“The protest shouldn't be violent, but the only way these cops understand is to fight violence with violence. Our young black men die from people who are supposed to protect and serve. We're scared to death of cops. & # 39;
Another group of protesters also marched into the university town, where at least one television news vehicle was destroyed. Police reported that Chestnut Street windows were broken and the walls were covered in graffiti.
Looting cases have also been reported across the city, according to local reports.
A group of 20 to 30 men were reported to be raiding a Target store along Chestnut Street. A video posted on social media also showed a large group trying to break into a nearby Sunray Drugs store.
A SWAT team and K-9 unit reportedly responded to a Rite Aid deal in the area after looters allegedly used explosives to gain access to a rear money storage room. A bomb disposal unit was reportedly called to the scene.
Several cars and dumpsters were also set on fire. At least one of these vehicles was a patrol car with an inquirer Reporter Anna Orso Uploaded a picture of the burning SUV along Streets 52nd and Market to Twitter.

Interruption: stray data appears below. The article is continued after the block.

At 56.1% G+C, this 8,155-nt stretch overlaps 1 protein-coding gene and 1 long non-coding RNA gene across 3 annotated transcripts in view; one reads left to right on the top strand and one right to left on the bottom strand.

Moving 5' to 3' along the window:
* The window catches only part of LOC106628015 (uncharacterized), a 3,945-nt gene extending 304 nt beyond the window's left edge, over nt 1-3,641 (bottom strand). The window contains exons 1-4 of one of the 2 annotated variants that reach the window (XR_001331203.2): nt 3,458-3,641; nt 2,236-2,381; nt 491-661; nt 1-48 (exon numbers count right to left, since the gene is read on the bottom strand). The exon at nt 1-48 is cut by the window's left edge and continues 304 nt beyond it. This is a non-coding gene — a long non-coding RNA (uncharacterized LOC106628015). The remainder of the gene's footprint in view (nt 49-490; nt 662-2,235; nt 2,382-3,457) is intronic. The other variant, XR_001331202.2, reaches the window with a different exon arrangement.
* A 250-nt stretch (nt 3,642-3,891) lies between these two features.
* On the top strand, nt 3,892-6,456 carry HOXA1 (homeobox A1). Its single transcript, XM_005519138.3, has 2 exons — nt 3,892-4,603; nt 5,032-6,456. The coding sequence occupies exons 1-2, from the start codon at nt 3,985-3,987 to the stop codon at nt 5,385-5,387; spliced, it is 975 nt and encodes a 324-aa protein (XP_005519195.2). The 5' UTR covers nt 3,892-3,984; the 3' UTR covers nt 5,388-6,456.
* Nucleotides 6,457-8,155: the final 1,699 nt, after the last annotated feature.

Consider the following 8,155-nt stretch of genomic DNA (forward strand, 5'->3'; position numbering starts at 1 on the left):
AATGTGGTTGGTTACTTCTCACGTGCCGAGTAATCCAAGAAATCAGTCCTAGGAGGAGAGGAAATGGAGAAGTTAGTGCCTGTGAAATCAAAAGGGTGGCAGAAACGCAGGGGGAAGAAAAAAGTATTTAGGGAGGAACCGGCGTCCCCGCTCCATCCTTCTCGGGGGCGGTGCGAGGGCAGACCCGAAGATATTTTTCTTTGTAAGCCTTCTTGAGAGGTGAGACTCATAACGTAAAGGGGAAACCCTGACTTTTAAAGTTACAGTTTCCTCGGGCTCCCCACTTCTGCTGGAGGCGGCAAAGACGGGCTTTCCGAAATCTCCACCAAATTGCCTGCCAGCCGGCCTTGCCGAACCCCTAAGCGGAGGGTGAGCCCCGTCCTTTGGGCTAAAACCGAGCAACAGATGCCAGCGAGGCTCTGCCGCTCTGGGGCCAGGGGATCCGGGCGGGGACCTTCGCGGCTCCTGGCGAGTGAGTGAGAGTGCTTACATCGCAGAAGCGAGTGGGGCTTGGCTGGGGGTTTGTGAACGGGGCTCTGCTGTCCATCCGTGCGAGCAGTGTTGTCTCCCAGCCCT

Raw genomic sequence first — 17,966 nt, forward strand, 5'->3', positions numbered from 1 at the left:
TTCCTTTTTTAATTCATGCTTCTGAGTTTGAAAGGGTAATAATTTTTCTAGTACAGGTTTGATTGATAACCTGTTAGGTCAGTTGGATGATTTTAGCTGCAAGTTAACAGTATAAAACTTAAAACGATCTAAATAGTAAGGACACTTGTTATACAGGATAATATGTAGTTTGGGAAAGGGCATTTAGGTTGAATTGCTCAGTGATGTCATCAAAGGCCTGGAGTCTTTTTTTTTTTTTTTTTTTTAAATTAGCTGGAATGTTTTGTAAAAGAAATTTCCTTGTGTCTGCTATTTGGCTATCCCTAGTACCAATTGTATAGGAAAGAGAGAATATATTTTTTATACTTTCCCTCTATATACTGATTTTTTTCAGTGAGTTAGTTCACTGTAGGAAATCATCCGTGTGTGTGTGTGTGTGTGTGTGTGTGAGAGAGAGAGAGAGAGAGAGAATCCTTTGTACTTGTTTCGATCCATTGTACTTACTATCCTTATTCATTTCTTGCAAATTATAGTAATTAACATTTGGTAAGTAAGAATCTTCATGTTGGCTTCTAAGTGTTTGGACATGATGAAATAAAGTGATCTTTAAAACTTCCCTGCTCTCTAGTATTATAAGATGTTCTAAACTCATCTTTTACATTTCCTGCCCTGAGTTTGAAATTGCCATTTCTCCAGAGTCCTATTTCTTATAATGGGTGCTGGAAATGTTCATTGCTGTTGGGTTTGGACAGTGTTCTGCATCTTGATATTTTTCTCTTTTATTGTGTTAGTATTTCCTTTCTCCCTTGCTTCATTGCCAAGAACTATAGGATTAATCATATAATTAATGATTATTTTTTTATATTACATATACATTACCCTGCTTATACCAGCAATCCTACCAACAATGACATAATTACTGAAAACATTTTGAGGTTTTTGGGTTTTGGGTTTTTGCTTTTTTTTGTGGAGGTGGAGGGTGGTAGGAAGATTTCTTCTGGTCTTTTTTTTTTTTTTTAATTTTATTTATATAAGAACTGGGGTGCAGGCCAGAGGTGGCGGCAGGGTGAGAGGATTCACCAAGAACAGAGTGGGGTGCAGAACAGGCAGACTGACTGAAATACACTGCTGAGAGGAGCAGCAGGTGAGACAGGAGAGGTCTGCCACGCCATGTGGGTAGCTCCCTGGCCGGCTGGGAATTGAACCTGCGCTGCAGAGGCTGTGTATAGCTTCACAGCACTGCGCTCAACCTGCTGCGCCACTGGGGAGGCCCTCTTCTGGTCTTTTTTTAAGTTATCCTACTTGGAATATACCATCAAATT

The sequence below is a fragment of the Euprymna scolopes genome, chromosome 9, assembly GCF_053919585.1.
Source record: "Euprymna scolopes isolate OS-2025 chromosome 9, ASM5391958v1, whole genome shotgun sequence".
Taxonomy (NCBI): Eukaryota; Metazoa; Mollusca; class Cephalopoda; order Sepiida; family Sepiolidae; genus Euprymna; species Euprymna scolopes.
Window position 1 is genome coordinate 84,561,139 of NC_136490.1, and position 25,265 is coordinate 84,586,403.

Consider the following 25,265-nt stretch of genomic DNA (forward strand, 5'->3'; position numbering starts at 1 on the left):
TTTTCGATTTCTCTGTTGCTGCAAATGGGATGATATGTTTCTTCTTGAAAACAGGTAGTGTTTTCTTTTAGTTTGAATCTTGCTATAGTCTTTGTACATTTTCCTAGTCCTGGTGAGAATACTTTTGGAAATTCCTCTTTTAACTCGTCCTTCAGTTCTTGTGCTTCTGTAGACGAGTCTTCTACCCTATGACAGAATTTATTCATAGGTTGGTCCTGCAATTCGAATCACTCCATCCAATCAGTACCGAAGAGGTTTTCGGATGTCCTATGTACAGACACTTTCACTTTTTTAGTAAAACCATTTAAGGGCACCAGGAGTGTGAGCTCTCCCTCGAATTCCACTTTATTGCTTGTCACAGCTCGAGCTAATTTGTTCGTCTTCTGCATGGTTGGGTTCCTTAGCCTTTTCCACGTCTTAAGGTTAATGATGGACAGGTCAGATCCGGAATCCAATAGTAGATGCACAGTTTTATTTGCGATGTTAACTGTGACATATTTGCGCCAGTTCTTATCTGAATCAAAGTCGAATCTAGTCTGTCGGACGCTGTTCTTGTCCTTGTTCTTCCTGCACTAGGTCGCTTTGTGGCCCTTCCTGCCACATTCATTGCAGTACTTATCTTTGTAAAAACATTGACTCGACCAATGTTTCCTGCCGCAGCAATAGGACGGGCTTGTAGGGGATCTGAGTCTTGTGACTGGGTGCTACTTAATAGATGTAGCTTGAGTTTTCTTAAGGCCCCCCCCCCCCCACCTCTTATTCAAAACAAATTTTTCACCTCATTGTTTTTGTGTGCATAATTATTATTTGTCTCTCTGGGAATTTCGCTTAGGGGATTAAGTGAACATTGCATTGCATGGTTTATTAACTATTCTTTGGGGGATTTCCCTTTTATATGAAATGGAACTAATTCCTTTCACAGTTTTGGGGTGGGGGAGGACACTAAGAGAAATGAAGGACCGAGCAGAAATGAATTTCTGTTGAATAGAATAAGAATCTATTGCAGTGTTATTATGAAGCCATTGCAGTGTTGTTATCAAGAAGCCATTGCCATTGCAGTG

A video posted by on Twitter Post Millennial Editor Andy Ngo also showed a group of activists who broke into a PD truck from Philadelphia.
It is currently unclear how many people were arrested and how many officers were injured in the protests.
Wallace's father, Walter Wallace Sr., told reporters that his son had been shot ten times
Wallace Jr. was rushed to the hospital after being shot, where he was later pronounced dead
Walter Wallace Sr. (above) said his son had mental health problems and was on medication
At least a dozen evidence markers were found at the crime scene. Around 14 recordings can be heard in the video
Officers immediately drew their weapons, he said. Wallace's mother stood beside him, chasing after him as he walked down the porch steps to the officers, still holding the knife
Wallace's father, Walter Wallace Sr., told reporters that his son had been shot ten times.